March 2, 2008

In The News: Holy Calories

Faith-based weight-loss programs are a rapidly growing branch of the diet industry, some of which -- Bod4God, Weigh Down, and First Place -- were featured in The Chicago Tribune a few days ago.

All these programs incorporate Bible reading, prayer sessions, Scripture memorization, and a commitment to approach food and hunger from Christian-based teachings to traditional weight loss and management strategies.

Advocates and members credit these programs with helping them differentiate between physical and spiritual hunger, replace temporary culinary pleasures with God's word, and finally shed unwanted pounds that refused to disappear with a variety of popular diets.

Many experts -- not affiliated with these programs' religions -- give credit to them for successfully instilling ideas of portion control, hunger awareness, and balanced lifestyles to groups of people who had a hard time grasping these concepts with other programs.

These are certainly no "touch and go" plans.

This, for instance, is what First Place's new members agree to upon joining:

"ATTEND a meeting each week.
ENCOURAGE one other person in your class weekly.

PRAY daily.
READ two chapters in the Bible daily.
MEMORIZE one Bible verse weekly.

Complete a weekly BIBLE STUDY, which takes about 15 minutes a day.
Follow the First Place LIVE-IT FOOD PLAN.
Keep a First Place COMMITMENT RECORD or food diary.
EXERCISE a minimum of three times a week."

Weigh Down, meanwhile, describes their program in this manner:

"From the day you begin a Weigh Down seminar, you will never again count a single calorie or fat gram, you will never again examine the contents list on a box, you will never again consult a food-exchange list or menu planning card, you will never again do your shopping in the dietetic food aisle of the grocery store, and you will never again step onto a treadmill to work off the candy bar you ate."

Unlike other faith-based programs, they do not advocate a largely vegetarian diet heavy on beans, legumes, and whole grains, instead explaining:

"God did not "accidentally" leave the Basic Four food groups out of the Bible! He created the wonderful flavors of blue cheese dressing, pepperoni pizza, and chocolate brownies. He wants us to enjoy them - within His boundaries of what is healthy for our bodies. The body is the Temple of God, and we must begin treating it as such."

Some health professionals have a more cautious approach to these plans, initially citing a certain degree of inappropriateness they feel accompanies charging for a service on behalf of a religious figure.

Issues of self-esteem and responsibility are also touted as potentially problematic.

Weigh Down, for instance, firmly believes that eating beyond your level of hunger is a sin.

This, some think, adds an extra layer of guilt to emotional binge eating, which is already enveloped in a range of negative emotions and, often times, self-loathing.

Weigh Down has also been criticized -- even by former members -- for not giving any importance to physical activity, citing it as unnecessary and instead claiming that cutting down on portions and forming a stronger relationship with God are the only two things necessary for successful weight loss.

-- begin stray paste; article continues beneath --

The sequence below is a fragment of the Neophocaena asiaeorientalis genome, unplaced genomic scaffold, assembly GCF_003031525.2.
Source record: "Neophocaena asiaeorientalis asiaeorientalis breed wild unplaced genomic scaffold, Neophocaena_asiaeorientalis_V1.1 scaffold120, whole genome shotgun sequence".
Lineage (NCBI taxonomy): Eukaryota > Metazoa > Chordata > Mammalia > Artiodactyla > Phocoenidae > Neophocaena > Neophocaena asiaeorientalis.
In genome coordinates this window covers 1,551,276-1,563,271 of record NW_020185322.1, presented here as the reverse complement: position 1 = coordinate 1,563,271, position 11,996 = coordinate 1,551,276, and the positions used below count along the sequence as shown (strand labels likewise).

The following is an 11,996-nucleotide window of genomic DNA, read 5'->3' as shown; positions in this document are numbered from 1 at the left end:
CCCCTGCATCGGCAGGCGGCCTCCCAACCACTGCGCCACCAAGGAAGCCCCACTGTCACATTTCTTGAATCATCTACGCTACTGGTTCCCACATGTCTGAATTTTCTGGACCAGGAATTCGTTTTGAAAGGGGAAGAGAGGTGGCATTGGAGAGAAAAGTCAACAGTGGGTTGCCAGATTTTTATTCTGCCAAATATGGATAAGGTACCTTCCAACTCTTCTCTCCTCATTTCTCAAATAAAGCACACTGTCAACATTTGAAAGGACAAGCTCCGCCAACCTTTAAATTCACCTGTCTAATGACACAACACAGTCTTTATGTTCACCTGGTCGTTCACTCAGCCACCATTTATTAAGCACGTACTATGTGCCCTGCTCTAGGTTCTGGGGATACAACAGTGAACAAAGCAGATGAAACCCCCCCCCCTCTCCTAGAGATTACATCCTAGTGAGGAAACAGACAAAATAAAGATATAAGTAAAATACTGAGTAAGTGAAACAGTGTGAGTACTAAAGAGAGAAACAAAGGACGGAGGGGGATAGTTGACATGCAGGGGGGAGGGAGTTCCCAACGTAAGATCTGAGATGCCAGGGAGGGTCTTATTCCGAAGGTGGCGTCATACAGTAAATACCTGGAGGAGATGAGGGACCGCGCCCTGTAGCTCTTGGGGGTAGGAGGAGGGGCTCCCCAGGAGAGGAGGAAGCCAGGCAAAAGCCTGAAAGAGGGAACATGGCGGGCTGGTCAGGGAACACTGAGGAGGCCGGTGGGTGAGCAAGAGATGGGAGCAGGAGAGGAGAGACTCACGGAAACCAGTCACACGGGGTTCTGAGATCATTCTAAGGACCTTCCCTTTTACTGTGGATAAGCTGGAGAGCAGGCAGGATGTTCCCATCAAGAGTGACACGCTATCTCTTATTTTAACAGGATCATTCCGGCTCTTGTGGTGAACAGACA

Per Weigh Down's website:

"In Weigh Down, the only exercise God requires is surrendering your will to His perfect system of hunger and fullness."

Weigh Down's overall philosophy also does not sit well with some members of the nutrition community.

It basically claims that as long as people cut down their portions, the actual foods they eat are irrelevant; for all intents and purposes, a Twinkie is equivalent to a cup of oatmeal.

Many find this to be odd -- and not very wise -- advice, especially since the program was created and developed by a Registered Dietitian.

What do you think?


Mia said...

This is interesting. In a way, the advice of these books is not wrong - most people are overweight because they overeat, and could lose weight simply by only eating when hungry. The problem, though, is that weightloss is not equivalent to nutrition. While the plans suggested in these books might get people to lose a few pounds here and there, the real problem for most people is knowing what to eat to sustain weight loss and provide themselves with proper nutrition. Maybe God created all men in his image, but a twinkie is not equal to a bowl of oatmeal, no matter how you slice it.

Frantic Home Cook said...

I've read about the Weigh Down workshop, sat in on a meeting and talked to those who've been a part of it. The woman who started this is controversial to say the least. Apart from her faith controversies, she quotes the Bible about "false prophets" as evidence that DIETICIANS have fed us untruths about food. She does not believe in exercise, antidepressants or vitamins. This program is medically unsound.

jamie said...

I've been to a weigh down workshop meeting before too and have the book... It's controversial within the Christian community as well, as most will tell you they know exercise is just as important as healthy eating and dissagree with a lot of what Gwen says (the founder). Weigh Down has been around for a while and started when all the other miracle diets were coming out...these days most of the nutrition advice out there is about all around health, including the newer Christian based ones. I personally think that weight loss and overall health is strongly connected with my spiritual health so I'm a fan of including God in it. Not through Weigh Down or other strict regimes like it though, but if it works for some, who am I to judge :)